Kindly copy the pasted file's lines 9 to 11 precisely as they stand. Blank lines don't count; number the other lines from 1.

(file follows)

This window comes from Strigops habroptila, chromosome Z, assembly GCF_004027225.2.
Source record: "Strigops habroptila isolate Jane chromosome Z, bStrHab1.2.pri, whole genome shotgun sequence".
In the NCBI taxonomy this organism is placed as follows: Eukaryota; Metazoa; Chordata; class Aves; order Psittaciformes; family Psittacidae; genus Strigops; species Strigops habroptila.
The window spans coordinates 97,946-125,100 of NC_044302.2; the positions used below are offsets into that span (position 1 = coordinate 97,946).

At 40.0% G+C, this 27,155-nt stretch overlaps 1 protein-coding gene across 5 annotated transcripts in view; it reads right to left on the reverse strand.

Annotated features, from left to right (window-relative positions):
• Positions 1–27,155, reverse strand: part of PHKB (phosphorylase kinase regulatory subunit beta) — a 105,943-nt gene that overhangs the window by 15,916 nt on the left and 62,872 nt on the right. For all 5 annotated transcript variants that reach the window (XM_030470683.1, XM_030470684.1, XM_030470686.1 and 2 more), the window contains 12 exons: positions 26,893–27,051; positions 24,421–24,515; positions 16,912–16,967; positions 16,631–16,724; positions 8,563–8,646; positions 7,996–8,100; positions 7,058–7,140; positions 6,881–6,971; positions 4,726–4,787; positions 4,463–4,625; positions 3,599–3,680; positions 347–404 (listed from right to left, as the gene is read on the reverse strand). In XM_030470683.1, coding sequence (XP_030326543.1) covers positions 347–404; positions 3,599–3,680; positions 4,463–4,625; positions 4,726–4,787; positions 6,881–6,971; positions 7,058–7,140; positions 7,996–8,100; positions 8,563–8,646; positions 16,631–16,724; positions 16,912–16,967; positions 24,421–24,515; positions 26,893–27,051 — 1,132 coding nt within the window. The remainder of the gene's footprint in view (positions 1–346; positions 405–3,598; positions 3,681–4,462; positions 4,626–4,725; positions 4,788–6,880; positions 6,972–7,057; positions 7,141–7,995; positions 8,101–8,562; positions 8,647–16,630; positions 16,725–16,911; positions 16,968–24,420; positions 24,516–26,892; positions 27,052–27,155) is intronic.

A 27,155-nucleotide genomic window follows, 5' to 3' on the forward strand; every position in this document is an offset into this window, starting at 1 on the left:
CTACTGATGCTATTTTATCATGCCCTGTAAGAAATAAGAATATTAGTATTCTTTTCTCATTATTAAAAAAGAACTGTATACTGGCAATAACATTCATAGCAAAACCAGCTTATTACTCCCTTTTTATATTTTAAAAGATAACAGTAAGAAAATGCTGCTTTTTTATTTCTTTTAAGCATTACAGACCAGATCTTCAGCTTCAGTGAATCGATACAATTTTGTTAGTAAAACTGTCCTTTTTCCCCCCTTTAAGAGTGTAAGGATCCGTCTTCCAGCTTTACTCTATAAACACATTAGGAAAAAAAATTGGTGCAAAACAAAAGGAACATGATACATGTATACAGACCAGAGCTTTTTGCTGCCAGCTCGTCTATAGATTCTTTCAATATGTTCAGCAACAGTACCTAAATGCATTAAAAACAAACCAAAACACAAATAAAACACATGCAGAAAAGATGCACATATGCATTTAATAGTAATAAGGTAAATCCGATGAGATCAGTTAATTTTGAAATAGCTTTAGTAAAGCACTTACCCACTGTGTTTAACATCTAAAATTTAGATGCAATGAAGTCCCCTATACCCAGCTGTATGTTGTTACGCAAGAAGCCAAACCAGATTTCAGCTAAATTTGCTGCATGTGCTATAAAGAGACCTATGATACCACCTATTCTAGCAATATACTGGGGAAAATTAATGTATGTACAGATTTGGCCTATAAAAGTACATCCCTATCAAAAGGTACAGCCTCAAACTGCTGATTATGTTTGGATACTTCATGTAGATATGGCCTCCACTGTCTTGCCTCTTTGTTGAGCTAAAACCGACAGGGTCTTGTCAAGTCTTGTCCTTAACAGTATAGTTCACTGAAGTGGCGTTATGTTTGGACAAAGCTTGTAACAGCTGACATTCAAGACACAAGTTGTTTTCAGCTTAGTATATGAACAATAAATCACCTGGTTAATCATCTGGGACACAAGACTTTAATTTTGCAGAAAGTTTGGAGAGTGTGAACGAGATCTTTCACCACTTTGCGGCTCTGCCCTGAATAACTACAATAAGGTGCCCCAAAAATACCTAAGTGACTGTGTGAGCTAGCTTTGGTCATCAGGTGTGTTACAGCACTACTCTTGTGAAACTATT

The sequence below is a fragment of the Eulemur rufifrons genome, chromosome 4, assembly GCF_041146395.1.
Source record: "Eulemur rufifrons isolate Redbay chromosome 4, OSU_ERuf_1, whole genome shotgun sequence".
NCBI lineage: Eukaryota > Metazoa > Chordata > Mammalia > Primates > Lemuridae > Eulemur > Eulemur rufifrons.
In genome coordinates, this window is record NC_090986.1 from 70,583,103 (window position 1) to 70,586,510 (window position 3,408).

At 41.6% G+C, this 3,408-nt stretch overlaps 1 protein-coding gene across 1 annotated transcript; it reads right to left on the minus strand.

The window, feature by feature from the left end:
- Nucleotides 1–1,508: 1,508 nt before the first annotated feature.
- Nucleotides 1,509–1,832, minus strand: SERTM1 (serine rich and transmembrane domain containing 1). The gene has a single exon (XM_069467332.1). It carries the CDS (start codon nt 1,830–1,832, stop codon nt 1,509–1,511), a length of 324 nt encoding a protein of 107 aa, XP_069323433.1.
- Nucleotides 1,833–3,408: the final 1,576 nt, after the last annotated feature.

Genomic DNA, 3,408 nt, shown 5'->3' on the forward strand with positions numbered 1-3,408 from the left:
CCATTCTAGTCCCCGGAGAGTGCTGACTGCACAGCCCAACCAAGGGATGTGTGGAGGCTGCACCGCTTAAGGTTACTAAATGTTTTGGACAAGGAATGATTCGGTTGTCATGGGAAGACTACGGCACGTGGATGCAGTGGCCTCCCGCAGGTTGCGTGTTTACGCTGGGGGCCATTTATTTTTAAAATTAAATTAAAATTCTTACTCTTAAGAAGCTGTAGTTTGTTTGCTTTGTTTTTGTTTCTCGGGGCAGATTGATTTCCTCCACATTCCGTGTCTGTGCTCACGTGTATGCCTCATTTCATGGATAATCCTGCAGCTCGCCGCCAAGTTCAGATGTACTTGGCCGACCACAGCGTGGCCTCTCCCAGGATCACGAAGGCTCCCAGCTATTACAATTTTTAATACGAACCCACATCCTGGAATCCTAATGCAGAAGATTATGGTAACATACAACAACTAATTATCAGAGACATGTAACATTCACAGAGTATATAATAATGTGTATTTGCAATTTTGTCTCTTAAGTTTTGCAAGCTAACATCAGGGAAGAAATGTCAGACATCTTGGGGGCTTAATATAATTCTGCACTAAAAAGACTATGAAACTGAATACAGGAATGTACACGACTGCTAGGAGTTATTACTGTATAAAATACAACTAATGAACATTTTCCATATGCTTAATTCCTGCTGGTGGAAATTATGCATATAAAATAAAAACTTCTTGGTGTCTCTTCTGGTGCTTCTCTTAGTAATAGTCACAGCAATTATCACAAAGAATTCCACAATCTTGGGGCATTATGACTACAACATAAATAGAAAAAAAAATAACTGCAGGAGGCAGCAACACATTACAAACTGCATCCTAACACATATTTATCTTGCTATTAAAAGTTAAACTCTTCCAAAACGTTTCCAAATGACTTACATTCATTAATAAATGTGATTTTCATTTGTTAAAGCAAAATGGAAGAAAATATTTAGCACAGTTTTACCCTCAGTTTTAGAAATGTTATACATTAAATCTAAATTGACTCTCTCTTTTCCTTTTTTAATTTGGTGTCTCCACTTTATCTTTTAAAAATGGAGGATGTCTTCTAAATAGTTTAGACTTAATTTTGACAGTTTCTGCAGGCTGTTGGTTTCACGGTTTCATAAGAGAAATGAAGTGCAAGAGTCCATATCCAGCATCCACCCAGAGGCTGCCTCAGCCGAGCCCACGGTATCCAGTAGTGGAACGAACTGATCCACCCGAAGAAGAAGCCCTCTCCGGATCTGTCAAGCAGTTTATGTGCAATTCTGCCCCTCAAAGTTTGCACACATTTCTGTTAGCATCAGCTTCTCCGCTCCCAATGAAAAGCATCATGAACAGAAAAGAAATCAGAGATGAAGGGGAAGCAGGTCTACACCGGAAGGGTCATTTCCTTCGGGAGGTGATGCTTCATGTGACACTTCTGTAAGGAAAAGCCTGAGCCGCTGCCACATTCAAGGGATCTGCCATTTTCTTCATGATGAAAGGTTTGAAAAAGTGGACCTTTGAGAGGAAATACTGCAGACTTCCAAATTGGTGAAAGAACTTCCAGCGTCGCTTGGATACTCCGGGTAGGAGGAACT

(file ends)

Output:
CTACTGATGCTATTTTATCATGCCCTGTAAGAAATAAGAATATTAGTATTCTTTTCTCATTATTAAAAAAGAACTGTATACTGGCAATAACATTCATAGCAAAACCAGCTTATTACTCCCTTTTTATATTTTAAAAGATAACAGTAAGAAAATGCTGCTTTTTTATTTCTTTTAAGCATTACAGACCAGATCTTCAGCTTCAGTGAATCGATACAATTTTGTTAGTAAAACTGTCCTTTTTCCCCCCTTTAAGAGTGTAAGGATCCGTCTTCCAGCTTTACTCTATAAACACATTAGGAAAAAAAATTGGTGCAAAACAAAAGGAACATGATACATGTATACAGACCAGAGCTTTTTGCTGCCAGCTCGTCTATAGATTCTTTCAATATGTTCAGCAACAGTACCTAAATGCATTAAAAACAAACCAAAACACAAATAAAACACATGCAGAAAAGATGCACATATGCATTTAATAGTAATAAGGTAAATCCGATGAGATCAGTTAATTTTGAAATAGCTTTAGTAAAGCACTTACCCACTGTGTTTAACATCTAAAATTTAGATGCAATGAAGTCCCCTATACCCAGCTGTATGTTGTTACGCAAGAAGCCAAACCAGATTTCAGCTAAATTTGCTGCATGTGCTATAAAGAGACCTATGATACCACCTATTCTAGCAATATACTGGGGAAAATTAATGTATGTACAGATTTGGCCTATAAAAGTACATCCCTATCAAAAGGTACAGCCTCAAACTGCTGATTATGTTTGGATACTTCATGTAGATATGGCCTCCACTGTCTTGCCTCTTTGTTGAGCTAAAACCGACAGGGTCTTGTCAAGTCTTGTCCTTAACAGTATAGTTCACTGAAGTGGCGTTATGTTTGGACAAAGCTTGTAACAGCTGACATTCAAGACACAAGTTGTTTTCAGCTTAGTATATGAACAATAAATCACCTGGTTAATCATCTGGGACACAAGACTTTAATTTTGCAGAAAGTTTGGAGAGTGTGAACGAGATCTTTCACCACTTTGCGGCTCTGCCCTGAATAACTACAATAAGGTGCCCCAAAAATACCTAAGTGACTGTGTGAGCTAGCTTTGGTCATCAGGTGTGTTACAGCACTACTCTTGTGAAACTATT

The sequence below is a fragment of the Eulemur rufifrons genome, chromosome 4, assembly GCF_041146395.1.
Source record: "Eulemur rufifrons isolate Redbay chromosome 4, OSU_ERuf_1, whole genome shotgun sequence".